Most of SpaceX's launches are for private companies. And their real profit plan is satellite internet; these random couple dozen launches per year for the government and private companies is nothing compared to the value of being able to provide cheap high speed internet access everywhere on Earth without having to lay wires. But that requires thousands of satellites to be launched.
Interestingly enough, this also appears to be Blue Origin's profit plan, via their work with OneWeb.
What's the problem with SpaceX getting government launch contracts? No, seriously. They're charging less than ULA and thus saving the government a ton of money. What's your huge problem with saving money and having the money that is spent go to a company that's focused on great things rather than some conglomerate of huge military-industrial giants?
I've never understood this animosity.
Actually yes. Scientific or not, a list short enough for kids to learn in grade school is a damn good idea
Well, then, it's time to start teaching that there's only 8 rivers in the world, and all others are dwarf rivers and don't count as rivers. And 8 bones in the human body, the rest being dwarf bones that aren't really bones. And 8 particles in physics, and all others dwarf particles and don't count as particles. And 8 galaxies in the universe.... you get the picture.
. And for fuck's sake, Pluto and the other KBOs ARE DIFFERENT ENOUGH from the asteroids
Since we're apparently going into shouting mode, Pluto IS FAR MORE LIKE THE TERRESTRIAL PLANETS THAN THE TERRESTRIAL PLANETS ARE LIKE THE GAS GIANTS. If anything should be kicked out of the planet club, it's the gas giants.
The issue isn't whether KBOs should have their own classification. They do: KBOs. The question is whether it makes sense to group dissimilar objects (terrestrial planets and gas giants) but artificially exclude other objects in hydrostatic equilibrium, objects with active geology, internal differentiation, fluids, and all of the other hallmarks we associate with planets. Nature has given us a very clear dividing line: objects in hydrostatic equilibrium are where you go to see tectonics, mineralization, fluids, search for life, etc, while objects not in hydrostatic equilibrium are where you go to learn about the formation of the solar system, find its building blocks, learn about what life was built from, etc. Nature rarely gives us such meaningful dividing lines, but in this case, it has, and we should respect it.
Right. Because scientific classifications are totally supposed to be built around what gradeschool children can memorize, rather than common properties.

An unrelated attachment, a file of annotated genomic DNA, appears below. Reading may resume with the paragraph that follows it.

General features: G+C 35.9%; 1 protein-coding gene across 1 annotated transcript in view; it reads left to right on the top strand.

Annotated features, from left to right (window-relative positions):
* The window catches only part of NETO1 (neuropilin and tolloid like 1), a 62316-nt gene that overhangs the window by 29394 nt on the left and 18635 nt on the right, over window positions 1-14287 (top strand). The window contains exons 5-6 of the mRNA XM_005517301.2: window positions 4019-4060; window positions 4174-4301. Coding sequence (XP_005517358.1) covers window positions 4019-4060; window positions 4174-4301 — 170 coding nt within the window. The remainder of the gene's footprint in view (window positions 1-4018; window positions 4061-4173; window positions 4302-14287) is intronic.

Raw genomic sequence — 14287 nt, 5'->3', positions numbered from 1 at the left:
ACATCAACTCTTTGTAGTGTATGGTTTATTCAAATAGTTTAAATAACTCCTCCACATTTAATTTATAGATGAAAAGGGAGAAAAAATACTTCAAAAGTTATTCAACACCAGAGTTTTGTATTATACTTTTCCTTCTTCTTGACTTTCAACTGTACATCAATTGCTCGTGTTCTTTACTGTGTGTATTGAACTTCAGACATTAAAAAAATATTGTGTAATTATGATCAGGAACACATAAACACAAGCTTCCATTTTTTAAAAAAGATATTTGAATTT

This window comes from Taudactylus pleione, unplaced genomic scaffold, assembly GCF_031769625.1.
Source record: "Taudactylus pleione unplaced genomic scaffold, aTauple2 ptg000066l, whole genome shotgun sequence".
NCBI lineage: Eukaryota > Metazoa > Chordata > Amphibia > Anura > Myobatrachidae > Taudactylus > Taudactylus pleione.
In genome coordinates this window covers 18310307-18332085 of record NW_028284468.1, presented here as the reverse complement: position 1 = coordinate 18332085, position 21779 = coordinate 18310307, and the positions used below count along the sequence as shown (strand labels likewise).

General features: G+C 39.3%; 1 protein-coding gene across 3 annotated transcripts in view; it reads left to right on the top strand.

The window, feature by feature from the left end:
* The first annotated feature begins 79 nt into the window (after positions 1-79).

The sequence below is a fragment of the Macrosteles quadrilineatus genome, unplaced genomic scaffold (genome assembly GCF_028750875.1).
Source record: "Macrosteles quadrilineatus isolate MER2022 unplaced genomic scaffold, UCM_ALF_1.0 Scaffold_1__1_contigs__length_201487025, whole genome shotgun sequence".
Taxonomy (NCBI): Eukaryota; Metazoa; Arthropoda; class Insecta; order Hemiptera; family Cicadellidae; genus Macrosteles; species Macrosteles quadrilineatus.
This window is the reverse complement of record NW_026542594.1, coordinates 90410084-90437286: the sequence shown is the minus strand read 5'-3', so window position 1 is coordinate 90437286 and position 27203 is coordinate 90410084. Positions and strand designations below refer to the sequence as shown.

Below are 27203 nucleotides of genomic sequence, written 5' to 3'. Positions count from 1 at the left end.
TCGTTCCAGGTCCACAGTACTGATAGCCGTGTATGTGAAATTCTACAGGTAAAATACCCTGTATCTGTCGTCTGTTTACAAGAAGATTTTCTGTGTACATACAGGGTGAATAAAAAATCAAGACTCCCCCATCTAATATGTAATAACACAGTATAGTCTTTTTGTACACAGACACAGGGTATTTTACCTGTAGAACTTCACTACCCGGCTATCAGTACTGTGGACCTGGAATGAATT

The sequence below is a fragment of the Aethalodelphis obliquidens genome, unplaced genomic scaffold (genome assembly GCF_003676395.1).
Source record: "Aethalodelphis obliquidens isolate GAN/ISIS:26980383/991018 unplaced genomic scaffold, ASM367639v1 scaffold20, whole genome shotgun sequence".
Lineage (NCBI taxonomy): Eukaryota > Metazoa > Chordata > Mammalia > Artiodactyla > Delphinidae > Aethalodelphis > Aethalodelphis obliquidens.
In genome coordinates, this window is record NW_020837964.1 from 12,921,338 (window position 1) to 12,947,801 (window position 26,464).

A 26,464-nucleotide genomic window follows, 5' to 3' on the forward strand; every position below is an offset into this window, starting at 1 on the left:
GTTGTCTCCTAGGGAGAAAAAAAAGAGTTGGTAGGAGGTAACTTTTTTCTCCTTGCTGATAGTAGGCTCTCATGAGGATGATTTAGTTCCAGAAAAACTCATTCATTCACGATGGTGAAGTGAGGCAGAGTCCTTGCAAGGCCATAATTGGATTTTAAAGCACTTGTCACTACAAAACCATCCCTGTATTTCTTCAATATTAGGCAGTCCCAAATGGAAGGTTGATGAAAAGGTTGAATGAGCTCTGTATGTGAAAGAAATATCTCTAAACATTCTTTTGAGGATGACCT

Well, the current definition is "cleared the neighborhood" (despite how much that they like to pretend that it actually says "gravitationally dominant"). And Earth most definitely has not cleared its moon. So....
Actually, by that definition, Earth isn't a moon, either, as it doesn't orbit something defined as a planet. Earth would be a "small solar system body".
By your logic, the only database systems in the world should be Oracle and MSSQL. Just because all the "big" players are currently absurdly over-complicated and expensive doesn't mean there isn't or shouldn't be a desire for something more reasonable. Hell I'm sure there's already more than one open source CRM out there. Just a question of one of them getting enough features and enough public awareness to become "big" in the same kind of context that Postgres or MySQL are well-known and well-used alternatives to Oracle and MSSQL. Sure they still require some knowledge but its not like you have to hire a $300/hr consultant to get a Postgres database running well enough for small to mid-sized projects.
When a CRM implementation is unsuccessful, it is almost certainly not because they didn't pay enough in software licensing. It is more likely because they didn't put enough human resources into implementing them successfully. And the cost to hire quality staff to implement proprietary vs open source solutions is not significantly different. There are cheap MSSQL consultants and cheap Postgres consultants, but quality resources for either are just as expensive.
So by my logic it really doesn't matter if you choose Salesforce or Sugar CRM, skimping on implementation costs will sink any CRM initiative.
I'm not following your logic.
Since when is SLS "science funding"?
Uncertain fortune is thoroughly mastered by the equity of the calculation. - Blaise Pascal